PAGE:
Mount Snowdon and the Llanberis Pass from Dinorwic Slate Quarry, Snowdonia National Park, North Wales, UK
© Alan Novelli/Alamy Stock Phot
A chiselled landscape
This dramatic view brings together two Welsh icons. In the distance sits the country’s highest mountain, Snowdon, while the towering walls of slate in the foreground nod to an industry that has reshaped the landscape here over the centuries. This is the former Dinorwic quarry in the county of Gwynedd, once the second-largest slate quarry in the world after nearby Penrhyn. Slate was first extracted here by the Romans but the process really gathered steam during the industrial revolution, when it became known as the industry that ‘roofed the world’. At its height in the late 19th century, thousands of men were employed at Dinorwic and the Welsh slate industry as a whole extracted about 485,000 tonnes a year.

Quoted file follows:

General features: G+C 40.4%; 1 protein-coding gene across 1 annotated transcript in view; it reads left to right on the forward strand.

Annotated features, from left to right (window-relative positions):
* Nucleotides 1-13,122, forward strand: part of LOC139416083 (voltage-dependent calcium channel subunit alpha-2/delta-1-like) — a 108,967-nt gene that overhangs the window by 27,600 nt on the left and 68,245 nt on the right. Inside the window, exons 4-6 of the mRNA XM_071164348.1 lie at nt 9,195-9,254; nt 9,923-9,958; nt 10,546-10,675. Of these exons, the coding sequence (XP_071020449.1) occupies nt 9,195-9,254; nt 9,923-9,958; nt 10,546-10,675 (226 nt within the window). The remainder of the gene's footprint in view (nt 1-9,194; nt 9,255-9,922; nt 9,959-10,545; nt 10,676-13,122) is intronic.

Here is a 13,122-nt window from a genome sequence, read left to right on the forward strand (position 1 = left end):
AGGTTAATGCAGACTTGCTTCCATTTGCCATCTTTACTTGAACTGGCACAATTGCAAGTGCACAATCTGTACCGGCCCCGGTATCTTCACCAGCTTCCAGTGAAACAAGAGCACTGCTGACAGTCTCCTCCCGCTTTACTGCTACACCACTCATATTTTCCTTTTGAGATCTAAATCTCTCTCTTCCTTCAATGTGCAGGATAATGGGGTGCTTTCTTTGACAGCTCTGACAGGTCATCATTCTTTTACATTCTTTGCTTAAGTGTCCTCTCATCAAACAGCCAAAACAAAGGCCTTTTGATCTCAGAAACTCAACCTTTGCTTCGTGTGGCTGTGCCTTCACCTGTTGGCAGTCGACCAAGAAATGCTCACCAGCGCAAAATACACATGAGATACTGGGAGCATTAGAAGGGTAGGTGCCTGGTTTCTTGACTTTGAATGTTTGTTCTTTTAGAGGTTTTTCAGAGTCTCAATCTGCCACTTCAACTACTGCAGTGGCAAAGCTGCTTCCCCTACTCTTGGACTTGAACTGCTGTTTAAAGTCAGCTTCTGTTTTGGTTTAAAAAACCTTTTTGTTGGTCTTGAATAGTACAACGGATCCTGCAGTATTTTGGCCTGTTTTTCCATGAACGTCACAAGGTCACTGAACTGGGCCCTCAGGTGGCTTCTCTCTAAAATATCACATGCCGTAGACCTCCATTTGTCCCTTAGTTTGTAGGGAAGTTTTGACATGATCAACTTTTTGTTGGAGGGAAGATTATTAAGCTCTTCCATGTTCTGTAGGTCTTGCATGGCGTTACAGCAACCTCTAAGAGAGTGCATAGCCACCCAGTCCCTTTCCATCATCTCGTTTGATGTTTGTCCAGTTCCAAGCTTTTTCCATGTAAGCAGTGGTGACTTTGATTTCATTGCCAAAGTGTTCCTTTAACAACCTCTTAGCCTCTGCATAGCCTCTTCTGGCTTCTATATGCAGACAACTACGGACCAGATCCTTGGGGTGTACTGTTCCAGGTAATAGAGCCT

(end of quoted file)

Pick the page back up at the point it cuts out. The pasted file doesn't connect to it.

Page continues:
Slate quarrying chiselled its way into the landscape and communities grew up around it. But in 1969, Dinorwic closed, a victim of falling demand and cheaper imports. Now Dinorwic is home to the National Slate Museum of Wales, thanks in part to the efforts of the quarry’s former chief engineer, Hugh Richard Jones, who saved the 51ft (15.4m)-wide waterwheel and other equipment from being sold off. Welsh slate has a worldwide reputation for quality and was used in the construction of Westminster Hall in London, Copenhagen City Hall and the Royal Exhibition Building in Melbourne, Australia. An important part of Welsh industrial and cultural heritage, this slate landscape has been nominated by the UK government for the UNESCO World Heritage status.